The mechanism of the transfer of the ink layer is presumed as follows: When the ink layer is heated by means of a heating head, there occur portions at which stress is centered, in the vicinity of the particles constituting the powder dispersed in a nonagglomerative state and, on the other hand, the ink layer is firmly bonded to the foundation due to the presence of the vehicle maintaining a high viscosity in a molten state. As a result, the part of the ink layer which is adjacent to a receiving medium is peeled at an intermediate point of the ink layer thickness and transferred to the receiving medium. However, the reason why the thickness of that part of the ink layer transferred with repeated use remains almost constant has not been determined.

In order to obtain the above effects, it is essential that the melt index of the ink layer is 4 X 102 to 2.5 X 103 g/10 min. at 190 C. and the content of the nonthermoplastic powder in the ink layer is 3 X 10 to 6 X 10% by volume.

When an ink layer having a melt index of about 3 X 103 g/10 min. at 190 C. is used, almost the whole ink layer present in the portion of the ribbon which is heated is transferred at a time. When an ink layer having a melt index of about 3 X 102 g/10 min. at 190 C. is used, the optical density of printed images is too low from the initial printing so that clear printed images cannot be obtained. When the content of the powder is about 20% by volume, a large amount of the ink is transferred at a time. Accordingly, the optical density of images obtained by the second and subsequent printing becomes extremely low, which makes impossible the multi-use of the ink ribbon. When the content of the powder is about 70% by volume, the ink layer is almost not transferred.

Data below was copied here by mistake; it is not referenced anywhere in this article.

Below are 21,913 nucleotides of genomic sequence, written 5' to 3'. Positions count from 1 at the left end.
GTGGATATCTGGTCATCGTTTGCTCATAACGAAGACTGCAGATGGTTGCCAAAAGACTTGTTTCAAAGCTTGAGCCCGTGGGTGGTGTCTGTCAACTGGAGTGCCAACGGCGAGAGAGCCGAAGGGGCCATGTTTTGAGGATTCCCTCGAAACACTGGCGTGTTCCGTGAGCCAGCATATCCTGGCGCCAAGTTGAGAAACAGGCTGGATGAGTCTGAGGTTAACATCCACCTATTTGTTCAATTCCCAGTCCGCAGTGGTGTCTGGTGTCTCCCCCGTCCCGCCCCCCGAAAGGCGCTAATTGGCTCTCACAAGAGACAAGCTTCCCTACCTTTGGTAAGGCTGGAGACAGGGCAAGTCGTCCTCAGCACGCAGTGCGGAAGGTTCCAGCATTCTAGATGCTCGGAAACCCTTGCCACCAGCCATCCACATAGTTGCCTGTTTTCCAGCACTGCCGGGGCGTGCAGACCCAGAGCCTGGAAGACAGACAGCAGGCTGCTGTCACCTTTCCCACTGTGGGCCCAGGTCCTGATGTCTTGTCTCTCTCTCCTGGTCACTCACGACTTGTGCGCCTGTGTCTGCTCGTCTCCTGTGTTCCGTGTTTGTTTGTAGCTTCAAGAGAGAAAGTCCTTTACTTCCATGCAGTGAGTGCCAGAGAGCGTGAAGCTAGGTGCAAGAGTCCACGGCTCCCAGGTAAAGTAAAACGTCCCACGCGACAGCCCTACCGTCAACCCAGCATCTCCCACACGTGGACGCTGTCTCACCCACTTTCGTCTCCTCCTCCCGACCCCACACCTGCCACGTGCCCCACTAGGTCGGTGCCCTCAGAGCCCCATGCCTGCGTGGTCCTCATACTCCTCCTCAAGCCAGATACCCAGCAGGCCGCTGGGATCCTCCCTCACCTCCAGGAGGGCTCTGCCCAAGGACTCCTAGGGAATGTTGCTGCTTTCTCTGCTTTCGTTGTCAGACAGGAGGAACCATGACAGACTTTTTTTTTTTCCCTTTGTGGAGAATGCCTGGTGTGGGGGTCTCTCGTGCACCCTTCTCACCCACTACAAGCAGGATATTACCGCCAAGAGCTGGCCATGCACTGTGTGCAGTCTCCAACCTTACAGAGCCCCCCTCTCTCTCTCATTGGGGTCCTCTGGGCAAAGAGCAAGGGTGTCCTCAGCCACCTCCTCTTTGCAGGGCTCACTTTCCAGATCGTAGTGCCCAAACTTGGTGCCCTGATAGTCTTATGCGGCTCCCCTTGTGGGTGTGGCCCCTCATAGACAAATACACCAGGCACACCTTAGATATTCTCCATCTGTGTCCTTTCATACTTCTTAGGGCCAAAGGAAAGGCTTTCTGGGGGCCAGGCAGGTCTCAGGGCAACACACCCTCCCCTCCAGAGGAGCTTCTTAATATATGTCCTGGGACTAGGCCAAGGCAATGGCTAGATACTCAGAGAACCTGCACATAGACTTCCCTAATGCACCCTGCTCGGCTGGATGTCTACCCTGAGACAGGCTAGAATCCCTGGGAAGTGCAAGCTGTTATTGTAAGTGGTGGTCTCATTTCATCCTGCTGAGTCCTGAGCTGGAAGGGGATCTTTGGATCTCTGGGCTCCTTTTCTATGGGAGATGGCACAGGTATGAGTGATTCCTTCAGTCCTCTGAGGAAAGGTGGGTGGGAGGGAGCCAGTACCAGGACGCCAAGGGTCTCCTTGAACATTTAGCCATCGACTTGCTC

It is desirable that the melt index of the ink layer is increased, i.e. the ink layer is more softened, with increasing content of the powder.

The present invention will be explained in detail hereinafter.

The vehicle constituting the heat transfer ink layer is preferably composed of a thermoplastic resin as a main component. Thermoplastic resins having a melt index of 4 X 102 to 2.5 X 103 g/10 min. at 190 C., particularly 8 X 102 to 1.5 X 103 g/10 min. are preferably used singly or as admixtures of two or more kinds thereof. A thermoplastic resin having a melt index outside the above range can be used as far as a mixture prepared by mixing it with another resin has a melt index within the above range.

Examples of the thermoplastic resin are rubber-like resins including copolymers such as ethylene-vinyl acetate copolymer having a vinyl acetate content of 10 to 40% by weight and a melt index of 4 X 102 to 2 X 103 g/10 min at 190 C., ethylene-ethyl acrylate copolymer having an ethyl acrylate content of 10 to 40% by weight having a melt index of 4 X 102 to 2 X 103 g/10 min. at 90 C., styrene-butadiene copolymer and ethylene-acrylic acid copolymer, these copolymers also having such comonomer ratios and polymerization degrees so as to ensure the desirable melt index values, and homopolymers such as polyamides and 1,2-polybutadiene. These resins can be used singly or as admixtures of two or more kinds thereof.

The term "nonthermoplastic powder" used herein means a powder which is not plasticized under the heating conditions for heat transfer. Any nonthermoplastic powder having such a particle size that it is not agglomerated when it is dispersed in the above-mentioned vehicle can be used. A powder having a particle size of not less than 1 X 10 μm, particularly not less than 2 X 10 μm, is preferably used from the point of view of preventing the agglomeration of the powder. A powder having a particle size of not more than 1 X 102 μm is preferably used from the point of view of preventing the printed image from roughening of the surface thereof.